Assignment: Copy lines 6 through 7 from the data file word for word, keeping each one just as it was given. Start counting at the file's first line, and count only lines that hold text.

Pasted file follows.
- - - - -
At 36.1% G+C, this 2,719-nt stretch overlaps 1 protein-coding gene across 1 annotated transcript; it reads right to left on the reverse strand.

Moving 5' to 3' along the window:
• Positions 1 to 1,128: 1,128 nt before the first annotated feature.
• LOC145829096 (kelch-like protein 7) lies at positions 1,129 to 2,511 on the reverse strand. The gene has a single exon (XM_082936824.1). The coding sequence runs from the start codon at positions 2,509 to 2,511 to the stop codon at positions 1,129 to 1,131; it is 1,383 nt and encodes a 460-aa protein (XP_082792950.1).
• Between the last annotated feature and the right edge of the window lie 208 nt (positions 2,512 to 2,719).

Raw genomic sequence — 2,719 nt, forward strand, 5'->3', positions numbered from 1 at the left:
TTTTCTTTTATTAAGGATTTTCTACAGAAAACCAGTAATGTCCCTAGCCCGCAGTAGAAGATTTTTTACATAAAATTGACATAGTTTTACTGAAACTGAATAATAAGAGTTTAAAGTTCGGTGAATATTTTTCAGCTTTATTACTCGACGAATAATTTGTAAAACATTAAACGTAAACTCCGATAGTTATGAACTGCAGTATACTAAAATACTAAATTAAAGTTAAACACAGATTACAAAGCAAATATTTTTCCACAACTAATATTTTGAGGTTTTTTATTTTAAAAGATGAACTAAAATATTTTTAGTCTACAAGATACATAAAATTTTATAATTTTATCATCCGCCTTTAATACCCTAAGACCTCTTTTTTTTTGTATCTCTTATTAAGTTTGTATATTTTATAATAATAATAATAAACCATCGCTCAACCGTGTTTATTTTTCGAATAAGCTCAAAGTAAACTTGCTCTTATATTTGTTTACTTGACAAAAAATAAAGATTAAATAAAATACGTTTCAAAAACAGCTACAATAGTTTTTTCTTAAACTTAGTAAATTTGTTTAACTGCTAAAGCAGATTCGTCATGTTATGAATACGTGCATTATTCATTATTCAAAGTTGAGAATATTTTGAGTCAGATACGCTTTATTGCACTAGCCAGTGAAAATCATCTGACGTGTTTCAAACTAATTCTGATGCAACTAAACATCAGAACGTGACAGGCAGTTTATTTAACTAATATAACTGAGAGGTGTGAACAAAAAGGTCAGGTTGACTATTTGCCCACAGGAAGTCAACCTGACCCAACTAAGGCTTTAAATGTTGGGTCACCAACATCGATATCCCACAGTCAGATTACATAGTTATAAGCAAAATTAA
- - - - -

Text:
Raw genomic sequence — 2,719 nt, forward strand, 5'->3', positions numbered from 1 at the left:
TTTTCTTTTATTAAGGATTTTCTACAGAAAACCAGTAATGTCCCTAGCCCGCAGTAGAAGATTTTTTACATAAAATTGACATAGTTTTACTGAAACTGAATAATAAGAGTTTAAAGTTCGGTGAATATTTTTCAGCTTTATTACTCGACGAATAATTTGTAAAACATTAAACGTAAACTCCGATAGTTATGAACTGCAGTATACTAAAATACTAAATTAAAGTTAAACACAGATTACAAAGCAAATATTTTTCCACAACTAATATTTTGAGGTTTTTTATTTTAAAAGATGAACTAAAATATTTTTAGTCTACAAGATACATAAAATTTTATAATTTTATCATCCGCCTTTAATACCCTAAGACCTCTTTTTTTTTGTATCTCTTATTAAGTTTGTATATTTTATAATAATAATAATAAACCATCGCTCAACCGTGTTTATTTTTCGAATAAGCTCAAAGTAAACTTGCTCTTATATTTGTTTACTTGACAAAAAATAAAGATTAAATAAAATACGTTTCAAAAACAGCTACAATAGTTTTTTCTTAAACTTAGTAAATTTGTTTAACTGCTAAAGCAGATTCGTCATGTTATGAATACGTGCATTATTCATTATTCAAAGTTGAGAATATTTTGAGTCAGATACGCTTTATTGCACTAGCCAGTGAAAATCATCTGACGTGTTTCAAACTAATTCTGATGCAACTAAACATCAGAACGTGACAGGCAGTTTATTTAACTAATATAACTGAGAGGTGTGAACAAAAAGGTCAGGTTGACTATTTGCCCACAGGAAGTCAACCTGACCCAACTAAGGCTTTAAATGTTGGGTCACCAACATCGATATCCCACAGTCAGATTACATAGTTATAAGCAAAATTAA